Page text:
“The more you feel that what you’re doing makes a difference, the more you do.”

—Frances Castillo, principal

  • New York, New York
  • New York City District 4
  • Grades PK-5
  • Public
  • Urban
  • DTM awarded in 2009

School Overview

Awarded the Dispelling the Myth Award in 2009, P.S. 83 Luis Rivera Elementary School continues to outperform much wealthier schools in New York City and state.

East Harlem, in Manhattan, is a neighborhood with a long history, which means that several generations of families have sent their children to P.S. 83 — including the family of the principal, Frances Castillo. “I grew up in the neighborhood,” she said. And in her family, which came from Puerto Rico in the 1950s, “School was the most important thing.”

As principal since 2001, Castillo has brought an order and consistency to the school which, even when her children attended was, she said, “a revolving door of teachers.” In 2009 — the year the school won the Dispelling the Myth Award — she said, “The school is calmer, the kids are calmer — we haven’t had a fight in four years.”

She credited the teachers who, she said, “have an investment in the kids, they have an investment in the school, they have an investment in the parents.”

The teachers, in turn, credited Castillo. “The principal is the glue,” said one. “We are not too proud to say we’re having trouble,” said another. “We all bounce ideas off each other.

Early on, Castillo and her assistant principal, Hazel Cruz, established an instructional cabinet, made up of grade-level chairs, which meets once a month and makes many of the decisions for the school. The cabinet has a hiring committee to help with hiring decisions and an inquiry committee that grapples with the question of how the school can be improved.

This means that the more-or-less constant state of flux that all schools are in is managed within a structure of constant communication and consultations.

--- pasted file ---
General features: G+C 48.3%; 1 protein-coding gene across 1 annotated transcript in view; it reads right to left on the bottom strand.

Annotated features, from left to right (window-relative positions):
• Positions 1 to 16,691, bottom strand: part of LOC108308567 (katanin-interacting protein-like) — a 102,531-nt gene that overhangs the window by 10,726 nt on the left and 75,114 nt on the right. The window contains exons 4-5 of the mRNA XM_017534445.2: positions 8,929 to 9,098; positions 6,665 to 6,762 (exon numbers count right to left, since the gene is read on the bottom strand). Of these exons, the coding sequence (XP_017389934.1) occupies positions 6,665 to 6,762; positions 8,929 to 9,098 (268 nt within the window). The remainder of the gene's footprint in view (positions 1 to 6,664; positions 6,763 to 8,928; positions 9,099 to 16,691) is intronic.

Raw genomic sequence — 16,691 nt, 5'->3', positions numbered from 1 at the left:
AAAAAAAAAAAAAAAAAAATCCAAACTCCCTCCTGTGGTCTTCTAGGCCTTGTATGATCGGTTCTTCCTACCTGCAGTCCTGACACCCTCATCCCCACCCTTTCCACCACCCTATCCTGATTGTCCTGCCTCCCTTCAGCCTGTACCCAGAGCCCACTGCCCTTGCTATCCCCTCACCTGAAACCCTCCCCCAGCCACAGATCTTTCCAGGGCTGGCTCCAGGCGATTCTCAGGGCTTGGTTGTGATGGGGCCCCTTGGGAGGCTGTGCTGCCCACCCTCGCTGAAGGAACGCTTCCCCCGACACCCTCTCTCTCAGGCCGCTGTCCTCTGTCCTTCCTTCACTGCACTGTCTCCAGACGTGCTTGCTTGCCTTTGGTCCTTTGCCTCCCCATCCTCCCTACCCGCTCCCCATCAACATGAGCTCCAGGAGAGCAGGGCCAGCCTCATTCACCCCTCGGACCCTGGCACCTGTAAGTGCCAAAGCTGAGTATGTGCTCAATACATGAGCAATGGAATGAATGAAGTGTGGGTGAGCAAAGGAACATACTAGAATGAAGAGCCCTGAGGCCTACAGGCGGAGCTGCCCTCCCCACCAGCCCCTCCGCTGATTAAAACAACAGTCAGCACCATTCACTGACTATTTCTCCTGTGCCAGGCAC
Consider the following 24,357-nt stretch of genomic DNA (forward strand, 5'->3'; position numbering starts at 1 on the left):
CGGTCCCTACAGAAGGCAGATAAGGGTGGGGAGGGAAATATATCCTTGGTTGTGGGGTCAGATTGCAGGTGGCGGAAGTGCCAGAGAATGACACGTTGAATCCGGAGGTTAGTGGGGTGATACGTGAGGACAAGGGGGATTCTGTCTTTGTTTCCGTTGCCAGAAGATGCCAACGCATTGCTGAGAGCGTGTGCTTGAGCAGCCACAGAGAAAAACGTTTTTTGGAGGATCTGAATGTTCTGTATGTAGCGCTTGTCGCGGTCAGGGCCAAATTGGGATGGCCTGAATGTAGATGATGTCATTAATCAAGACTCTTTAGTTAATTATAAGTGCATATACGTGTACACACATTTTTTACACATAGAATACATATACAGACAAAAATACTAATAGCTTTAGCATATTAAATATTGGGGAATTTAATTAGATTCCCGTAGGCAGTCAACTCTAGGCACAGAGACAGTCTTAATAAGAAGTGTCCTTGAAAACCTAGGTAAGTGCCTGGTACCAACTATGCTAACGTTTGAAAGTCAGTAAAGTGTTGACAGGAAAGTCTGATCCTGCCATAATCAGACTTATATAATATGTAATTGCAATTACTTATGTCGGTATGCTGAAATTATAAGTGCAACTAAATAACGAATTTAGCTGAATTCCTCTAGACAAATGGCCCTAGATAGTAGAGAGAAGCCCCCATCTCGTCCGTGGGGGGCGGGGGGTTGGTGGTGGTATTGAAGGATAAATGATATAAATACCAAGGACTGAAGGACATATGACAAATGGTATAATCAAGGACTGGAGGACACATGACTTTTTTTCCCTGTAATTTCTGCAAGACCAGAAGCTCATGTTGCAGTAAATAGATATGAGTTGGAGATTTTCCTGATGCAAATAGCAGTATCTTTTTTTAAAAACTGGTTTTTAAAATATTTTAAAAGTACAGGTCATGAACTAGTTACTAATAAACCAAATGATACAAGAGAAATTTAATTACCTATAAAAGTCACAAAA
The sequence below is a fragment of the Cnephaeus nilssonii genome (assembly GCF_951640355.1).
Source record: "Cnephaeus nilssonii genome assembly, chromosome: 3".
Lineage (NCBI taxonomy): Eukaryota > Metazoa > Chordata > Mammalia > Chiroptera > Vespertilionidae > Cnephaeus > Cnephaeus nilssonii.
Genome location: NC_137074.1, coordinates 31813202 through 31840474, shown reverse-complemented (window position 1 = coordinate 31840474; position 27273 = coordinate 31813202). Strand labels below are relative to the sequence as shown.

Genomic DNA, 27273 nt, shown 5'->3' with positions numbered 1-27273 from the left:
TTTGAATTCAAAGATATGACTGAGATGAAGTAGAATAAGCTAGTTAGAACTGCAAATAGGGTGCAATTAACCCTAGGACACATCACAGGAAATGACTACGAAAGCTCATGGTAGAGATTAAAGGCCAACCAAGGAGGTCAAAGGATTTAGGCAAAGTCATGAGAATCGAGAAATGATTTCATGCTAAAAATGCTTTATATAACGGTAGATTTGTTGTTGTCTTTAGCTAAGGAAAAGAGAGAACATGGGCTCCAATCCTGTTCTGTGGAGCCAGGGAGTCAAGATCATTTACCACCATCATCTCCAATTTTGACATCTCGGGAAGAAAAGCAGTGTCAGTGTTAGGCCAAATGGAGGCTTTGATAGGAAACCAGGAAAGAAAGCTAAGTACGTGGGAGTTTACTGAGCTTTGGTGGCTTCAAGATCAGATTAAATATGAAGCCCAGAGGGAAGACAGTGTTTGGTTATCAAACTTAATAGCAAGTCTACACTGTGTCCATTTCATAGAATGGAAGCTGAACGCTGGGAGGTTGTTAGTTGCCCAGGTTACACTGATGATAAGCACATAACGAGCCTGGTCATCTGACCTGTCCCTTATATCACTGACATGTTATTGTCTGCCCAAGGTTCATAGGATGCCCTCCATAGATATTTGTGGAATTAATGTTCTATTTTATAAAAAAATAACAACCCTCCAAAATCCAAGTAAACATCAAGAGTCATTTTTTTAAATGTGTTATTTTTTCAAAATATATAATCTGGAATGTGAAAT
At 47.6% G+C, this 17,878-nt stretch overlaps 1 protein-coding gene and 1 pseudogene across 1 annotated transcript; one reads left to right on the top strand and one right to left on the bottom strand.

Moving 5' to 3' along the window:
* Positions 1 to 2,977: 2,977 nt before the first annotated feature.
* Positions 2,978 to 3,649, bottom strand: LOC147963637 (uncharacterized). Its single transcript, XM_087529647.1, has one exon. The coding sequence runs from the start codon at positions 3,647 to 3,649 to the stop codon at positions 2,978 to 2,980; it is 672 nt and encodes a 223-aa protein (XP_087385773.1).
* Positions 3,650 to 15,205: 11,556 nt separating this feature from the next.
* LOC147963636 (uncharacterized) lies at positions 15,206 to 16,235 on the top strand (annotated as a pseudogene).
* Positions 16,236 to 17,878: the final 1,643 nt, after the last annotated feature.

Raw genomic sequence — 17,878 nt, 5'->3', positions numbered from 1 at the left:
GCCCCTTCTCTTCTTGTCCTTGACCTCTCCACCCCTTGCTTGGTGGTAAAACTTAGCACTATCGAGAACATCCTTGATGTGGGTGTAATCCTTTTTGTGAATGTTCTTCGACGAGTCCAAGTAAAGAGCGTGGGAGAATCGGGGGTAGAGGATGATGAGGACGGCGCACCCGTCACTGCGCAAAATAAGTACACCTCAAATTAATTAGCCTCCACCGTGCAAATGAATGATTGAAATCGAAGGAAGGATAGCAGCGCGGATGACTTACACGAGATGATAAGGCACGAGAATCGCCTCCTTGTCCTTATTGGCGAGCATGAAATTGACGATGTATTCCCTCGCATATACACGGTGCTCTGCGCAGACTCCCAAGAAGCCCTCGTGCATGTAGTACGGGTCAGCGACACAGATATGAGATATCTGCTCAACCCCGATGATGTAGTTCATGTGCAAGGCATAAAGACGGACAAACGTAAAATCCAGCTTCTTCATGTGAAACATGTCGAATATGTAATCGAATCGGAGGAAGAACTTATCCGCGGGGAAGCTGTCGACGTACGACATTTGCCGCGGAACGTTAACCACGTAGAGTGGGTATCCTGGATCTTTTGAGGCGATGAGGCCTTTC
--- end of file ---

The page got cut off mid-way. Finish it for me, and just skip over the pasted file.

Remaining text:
And over the years there have been many changes, beginning by throwing out the old basal readers and replacing them with “print-rich” classrooms with hundreds of books each; incorporation of careful phonics and phonemic awareness instruction; adoption of a positive behavioral support program and a character education program; applying for a school-based medical clinic through Mount Sinai; participating in the city’s elementary school ballroom dancing program; and much more.

The faculty engage in continual reflection on their practice, reflection that is not only encouraged but scheduled. For example, every year Castillo and Cruz lead three walkthroughs of the building looking for patterns: Are students engaged in instruction? Are the classrooms organized to support instruction? Is there evidence that teachers are planning what they are teaching and then teaching it? Do the teachers have evidence of what their students are learning? In addition, teachers are scheduled to visit another colleague’s classroom every month and are expected to report what they learned and what they will try in their classroom.

These are in addition to the formal observation process and the one-on-one conferences that each teacher has with Castillo or Cruz three times a year. During these sessions, teachers are expected to talk about their plans to address the needs of each student and to identify “an area of struggle you had or anticipate having,” with the very next question being, “How can we support you?”

All of this makes for a vibrant professional community. As an example, not only is student work posted in the hallways but teachers’ work, from book studies and other professional development, is also posted — a visible reminder to students and the community that schools are places where everyone is learning.

“I think I push the kids hard,” Castillo said. But the kids don’t seem to mind. And a second-grader agreed, saying, “I like it here. It’s the best school.”

Updated 2013